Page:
Waking up is one of the hardest things to do no matter what time of the year it is. However, in the longer, darker, winter months, waking up can literally seem like an impossible task.
Winter morning are always dark, and when your alarm jolts you awake and you attempt to open your eyes enough in order to hit snooze, it can be easy to think about calling into work sick and staying in bed all day. Most mornings you'll end up doing this four or five times - and then suddenly you're late for work.
Not only do we have to contend with darkness, but another obstacle we have to battle with when waking up is the fact that our phones are usually in, or next to, our beds. This means we are given the opportunity to stay in our warm duvets and peruse the internet, rather than face the cold light of day. If you're anything like me, you will have checked Twitter, Facebook and Instagram before you have even uttered a word to anyone.
But it doesn't have to be like this. With a little bit of determination, your mornings could be a lot more proactive and less miserable. According to ex-Navy Seal, Jock Willink, the more time you spend faffing around before rising, the worse it's going to be.
Willink was the former commander of US Navy SEAL Team 3 Task Unit Bruiser - the most highly decorated special operations unit of the Iraq War - and during an interview with Business Insider to promote his new book, Discipline Equals Freedom: Field Manual, he explained that a slow start in the morning will sabotage the rest of your day.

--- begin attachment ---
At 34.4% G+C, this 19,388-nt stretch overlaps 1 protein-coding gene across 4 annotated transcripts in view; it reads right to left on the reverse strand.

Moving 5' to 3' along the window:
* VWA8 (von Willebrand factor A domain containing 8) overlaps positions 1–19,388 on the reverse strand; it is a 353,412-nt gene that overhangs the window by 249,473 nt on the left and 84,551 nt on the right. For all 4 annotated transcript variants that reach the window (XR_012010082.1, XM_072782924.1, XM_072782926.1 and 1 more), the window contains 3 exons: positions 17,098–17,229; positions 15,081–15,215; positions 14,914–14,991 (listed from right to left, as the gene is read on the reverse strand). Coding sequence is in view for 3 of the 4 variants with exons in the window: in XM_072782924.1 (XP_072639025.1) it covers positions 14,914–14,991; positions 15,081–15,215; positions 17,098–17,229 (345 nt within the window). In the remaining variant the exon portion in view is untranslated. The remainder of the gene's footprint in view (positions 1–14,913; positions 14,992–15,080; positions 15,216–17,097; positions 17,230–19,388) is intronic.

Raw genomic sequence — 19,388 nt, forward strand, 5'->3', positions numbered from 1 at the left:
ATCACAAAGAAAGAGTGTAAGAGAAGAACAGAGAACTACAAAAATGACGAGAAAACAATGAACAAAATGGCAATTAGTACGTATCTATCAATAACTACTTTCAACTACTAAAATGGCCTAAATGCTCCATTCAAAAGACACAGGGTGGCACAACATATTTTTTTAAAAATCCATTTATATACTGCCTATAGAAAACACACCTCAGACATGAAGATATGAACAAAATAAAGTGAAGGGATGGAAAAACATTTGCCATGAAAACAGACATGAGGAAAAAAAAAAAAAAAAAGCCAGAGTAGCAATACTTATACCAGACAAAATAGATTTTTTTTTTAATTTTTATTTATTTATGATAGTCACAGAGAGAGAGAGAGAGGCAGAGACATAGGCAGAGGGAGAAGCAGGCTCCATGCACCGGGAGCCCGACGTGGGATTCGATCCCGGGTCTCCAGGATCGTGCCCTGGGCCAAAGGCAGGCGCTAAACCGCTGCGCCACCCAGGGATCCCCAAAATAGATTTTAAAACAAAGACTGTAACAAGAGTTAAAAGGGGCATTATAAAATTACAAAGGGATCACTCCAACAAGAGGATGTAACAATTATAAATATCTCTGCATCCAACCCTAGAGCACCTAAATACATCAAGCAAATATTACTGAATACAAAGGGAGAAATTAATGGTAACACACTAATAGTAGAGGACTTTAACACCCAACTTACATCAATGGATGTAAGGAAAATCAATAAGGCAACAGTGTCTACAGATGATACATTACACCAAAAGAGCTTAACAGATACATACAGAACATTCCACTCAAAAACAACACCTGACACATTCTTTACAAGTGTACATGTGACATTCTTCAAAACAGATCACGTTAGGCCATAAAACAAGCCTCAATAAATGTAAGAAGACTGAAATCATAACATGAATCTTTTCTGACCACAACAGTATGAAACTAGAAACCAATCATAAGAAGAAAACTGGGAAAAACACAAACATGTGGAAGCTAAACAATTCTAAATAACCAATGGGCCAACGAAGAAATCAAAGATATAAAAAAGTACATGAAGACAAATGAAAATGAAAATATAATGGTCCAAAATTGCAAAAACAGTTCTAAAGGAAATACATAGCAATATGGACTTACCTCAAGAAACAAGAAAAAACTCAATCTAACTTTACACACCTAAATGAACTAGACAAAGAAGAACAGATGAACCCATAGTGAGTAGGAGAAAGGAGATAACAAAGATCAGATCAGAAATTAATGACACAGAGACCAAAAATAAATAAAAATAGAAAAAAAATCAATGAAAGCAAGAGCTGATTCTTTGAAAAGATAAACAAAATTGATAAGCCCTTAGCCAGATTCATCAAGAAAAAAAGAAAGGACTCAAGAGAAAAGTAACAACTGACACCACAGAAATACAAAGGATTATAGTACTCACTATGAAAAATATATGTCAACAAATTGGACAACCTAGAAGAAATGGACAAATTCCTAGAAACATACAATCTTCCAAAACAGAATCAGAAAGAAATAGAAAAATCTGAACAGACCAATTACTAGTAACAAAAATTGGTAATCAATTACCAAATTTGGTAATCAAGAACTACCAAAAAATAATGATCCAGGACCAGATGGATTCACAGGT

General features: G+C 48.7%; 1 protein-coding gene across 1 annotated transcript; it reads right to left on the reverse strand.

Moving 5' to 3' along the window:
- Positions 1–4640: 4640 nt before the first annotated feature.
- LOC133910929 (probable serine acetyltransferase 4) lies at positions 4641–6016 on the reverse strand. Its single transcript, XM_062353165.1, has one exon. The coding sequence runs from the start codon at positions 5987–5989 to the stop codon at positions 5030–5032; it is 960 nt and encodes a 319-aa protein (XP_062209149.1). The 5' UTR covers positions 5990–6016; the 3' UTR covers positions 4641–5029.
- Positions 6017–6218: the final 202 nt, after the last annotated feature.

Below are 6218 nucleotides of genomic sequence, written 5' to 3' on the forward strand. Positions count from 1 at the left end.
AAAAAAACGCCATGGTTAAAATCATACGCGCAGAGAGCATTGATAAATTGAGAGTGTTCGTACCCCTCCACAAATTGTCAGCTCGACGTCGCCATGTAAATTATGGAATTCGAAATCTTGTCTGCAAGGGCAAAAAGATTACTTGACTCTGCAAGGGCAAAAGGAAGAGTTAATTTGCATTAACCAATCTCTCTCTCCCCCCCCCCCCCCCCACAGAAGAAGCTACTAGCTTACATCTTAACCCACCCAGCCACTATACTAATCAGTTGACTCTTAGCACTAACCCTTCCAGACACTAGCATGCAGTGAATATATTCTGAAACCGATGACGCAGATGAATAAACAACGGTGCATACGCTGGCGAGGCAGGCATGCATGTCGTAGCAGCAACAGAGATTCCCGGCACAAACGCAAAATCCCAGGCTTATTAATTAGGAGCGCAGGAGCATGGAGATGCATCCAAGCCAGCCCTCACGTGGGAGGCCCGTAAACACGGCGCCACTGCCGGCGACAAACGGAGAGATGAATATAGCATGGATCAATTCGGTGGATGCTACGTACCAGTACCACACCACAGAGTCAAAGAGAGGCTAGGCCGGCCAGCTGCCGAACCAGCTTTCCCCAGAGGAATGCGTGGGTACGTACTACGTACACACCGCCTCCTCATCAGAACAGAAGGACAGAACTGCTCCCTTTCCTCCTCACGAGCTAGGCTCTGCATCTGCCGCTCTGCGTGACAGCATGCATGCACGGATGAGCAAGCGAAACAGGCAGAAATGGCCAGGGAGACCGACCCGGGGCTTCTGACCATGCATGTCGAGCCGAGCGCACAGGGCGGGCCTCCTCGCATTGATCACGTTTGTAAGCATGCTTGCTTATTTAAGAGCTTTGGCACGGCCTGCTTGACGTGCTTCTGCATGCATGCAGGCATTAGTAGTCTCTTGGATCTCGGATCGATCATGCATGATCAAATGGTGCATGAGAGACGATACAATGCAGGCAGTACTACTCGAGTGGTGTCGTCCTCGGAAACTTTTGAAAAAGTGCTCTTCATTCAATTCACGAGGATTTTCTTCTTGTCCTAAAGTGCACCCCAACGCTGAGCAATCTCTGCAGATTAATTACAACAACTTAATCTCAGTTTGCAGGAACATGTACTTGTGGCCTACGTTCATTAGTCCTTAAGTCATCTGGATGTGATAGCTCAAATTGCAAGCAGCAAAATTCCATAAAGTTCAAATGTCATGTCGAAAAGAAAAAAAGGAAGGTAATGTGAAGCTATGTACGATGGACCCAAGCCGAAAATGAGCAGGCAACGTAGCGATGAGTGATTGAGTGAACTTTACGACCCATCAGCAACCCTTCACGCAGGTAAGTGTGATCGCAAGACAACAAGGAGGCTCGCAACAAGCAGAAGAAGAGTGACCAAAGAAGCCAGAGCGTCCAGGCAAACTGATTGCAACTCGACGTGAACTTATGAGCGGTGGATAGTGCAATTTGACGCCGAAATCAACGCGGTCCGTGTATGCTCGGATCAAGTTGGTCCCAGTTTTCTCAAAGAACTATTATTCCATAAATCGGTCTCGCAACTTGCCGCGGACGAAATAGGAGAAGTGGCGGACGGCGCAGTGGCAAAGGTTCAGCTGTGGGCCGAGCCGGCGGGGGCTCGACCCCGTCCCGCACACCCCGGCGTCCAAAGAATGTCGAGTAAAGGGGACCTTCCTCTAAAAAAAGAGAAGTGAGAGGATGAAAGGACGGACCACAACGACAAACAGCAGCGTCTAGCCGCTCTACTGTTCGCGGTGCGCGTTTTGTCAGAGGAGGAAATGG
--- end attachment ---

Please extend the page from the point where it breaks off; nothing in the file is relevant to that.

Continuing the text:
"Don't think in the morning," Willink said. "That's a big mistake that people make. They wake up in the morning, and they start thinking."
Willink wakes up at 04:30 am every day, but rather than moping around in his bed and wallowing in self-pity, the former commander gets up and puts on the clothes he prepared the night before.
Further to his clothing preparation, Willink also makes a to-do list, meaning that he doesn't spend time worrying about what he will and won't do that day.
Once awake, he heads straight down to his gym in the garage and works out. According to Willink, this allows him to wake up his mind and body in an intense fashion and he claims that by the time that people are waking up and starting to think, he is already done with his morning routine.
"Don't think," Willink reiterated. "Just execute the plan. The plan is the alarm clock goes off, you get up, you go work out. Get some."
No doubt Willink is more than likely on to something, as there is plenty of research to suggest that snoozing your alarm does more damage than good in the morning. However, telling people not to think is a bit ridiculous. We all think, Willick, you can't just shut off your brain I'm afraid.